As the pandemic continues to provide economic uncertainty, businesses across the country have had to rethink, innovate or consider closing up shop altogether. If your business falls into the latter category, you might be thinking about bankruptcy as a way to resolve outstanding debts and clear your slate. Before doing so, it’s worth understanding the basics of the three main types of bankruptcy: Chapter 7, 11, and 13 and how they can affect you, your employees, and your future.
How Does Chapter 7 Bankruptcy Work?
If business debts are mounting, your operation cannot sustain regular income, and you foresee closing down entirely as the best option, Chapter 7 could be a viable option. If you are a sole proprietor, you may be subject to a “means test,” which will determine if you meet the income requirements to qualify for Chapter 7. If your business is a corporation, a limited liability company, or if you are a sole proprietor whose debts are not predominantly consumer debts, you will not be subject to the means test. A Chapter 7 bankruptcy proceeding is often referred to as a liquidation because a court-appointed trustee takes possession of the business’ assets and sells them in order to pay as many creditors as possible (liquidating the assets). After all the assets are sold and creditors paid, sole proprietors would receive a discharge from any remaining debts. Partnerships, corporations, and other entities are not eligible for discharge.
How Does Chapter 11 Bankruptcy Work?
If you’re interested in keeping the business up and running, you could opt for Chapter 11, which works toward reorganization. This is typically an option for partnerships, corporations, limited liability companies, and sole proprietors with debt levels too high to qualify for Chapter 13. The business has to file a detailed reorganization plan (how it will deal with creditors) and the proceeding allows you to terminate contracts, renegotiate loans, and take other actions to get back to profitability. This process can take more than a year to complete and may require your creditors’ approval via a general vote.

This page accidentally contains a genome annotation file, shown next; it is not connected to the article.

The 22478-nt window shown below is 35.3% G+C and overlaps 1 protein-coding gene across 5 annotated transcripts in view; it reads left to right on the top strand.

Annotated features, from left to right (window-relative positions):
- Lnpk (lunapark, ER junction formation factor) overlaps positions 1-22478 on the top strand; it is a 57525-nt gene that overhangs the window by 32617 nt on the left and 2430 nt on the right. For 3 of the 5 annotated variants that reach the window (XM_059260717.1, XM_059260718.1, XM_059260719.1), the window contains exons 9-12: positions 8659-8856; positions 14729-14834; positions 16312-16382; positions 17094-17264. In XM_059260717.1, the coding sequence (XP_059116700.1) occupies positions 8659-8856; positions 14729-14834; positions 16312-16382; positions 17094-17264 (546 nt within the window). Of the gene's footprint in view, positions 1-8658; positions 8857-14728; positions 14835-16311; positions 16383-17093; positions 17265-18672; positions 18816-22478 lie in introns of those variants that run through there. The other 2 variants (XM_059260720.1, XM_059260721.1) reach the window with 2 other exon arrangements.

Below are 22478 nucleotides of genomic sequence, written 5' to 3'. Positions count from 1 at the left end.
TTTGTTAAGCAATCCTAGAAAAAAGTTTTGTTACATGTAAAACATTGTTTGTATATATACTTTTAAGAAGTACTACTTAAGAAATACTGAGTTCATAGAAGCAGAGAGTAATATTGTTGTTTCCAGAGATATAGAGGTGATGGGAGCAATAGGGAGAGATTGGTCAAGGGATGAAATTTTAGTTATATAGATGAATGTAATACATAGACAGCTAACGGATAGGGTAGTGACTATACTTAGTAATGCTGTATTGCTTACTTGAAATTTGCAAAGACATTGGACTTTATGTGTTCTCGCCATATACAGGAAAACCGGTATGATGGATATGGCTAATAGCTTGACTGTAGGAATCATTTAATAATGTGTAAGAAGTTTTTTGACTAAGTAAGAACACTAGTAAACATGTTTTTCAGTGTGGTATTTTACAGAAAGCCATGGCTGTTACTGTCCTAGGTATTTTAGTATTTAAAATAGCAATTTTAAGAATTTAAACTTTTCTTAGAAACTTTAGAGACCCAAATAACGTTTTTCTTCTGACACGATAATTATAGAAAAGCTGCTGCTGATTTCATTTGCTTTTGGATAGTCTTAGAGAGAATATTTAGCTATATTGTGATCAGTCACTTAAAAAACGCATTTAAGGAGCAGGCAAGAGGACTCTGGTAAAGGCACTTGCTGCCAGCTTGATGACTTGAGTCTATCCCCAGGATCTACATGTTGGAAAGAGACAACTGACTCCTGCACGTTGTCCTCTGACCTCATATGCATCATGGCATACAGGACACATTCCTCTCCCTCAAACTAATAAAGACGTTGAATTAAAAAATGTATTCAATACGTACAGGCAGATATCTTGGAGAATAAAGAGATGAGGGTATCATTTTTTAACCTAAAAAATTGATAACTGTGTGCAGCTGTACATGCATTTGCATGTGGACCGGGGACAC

How Does Chapter 13 Bankruptcy Work?
This option is best suited for individuals who want to reorganize a business rather than liquidate it. It starts with filing a repayment plan with the court detailing how you’ll repay your debts (a bankruptcy attorney or law firm can help you draft this). Oftentimes, this option works better for sole proprietors whose personal and business assets are mixed with personal assets as Chapter 13 allows you to keep things like your house whereas Chapter 7 may make that more difficult. Your total repayment amount will vary widely based on how much you make and how much you owe.
A qualified bankruptcy attorney can help you sort through each bankruptcy option and make the right decision for you and your business. Natural State Law is here to help. Call us today at (501) 916-2878 to learn more about how we’ve helped Arkansas residents clear their slates and start over.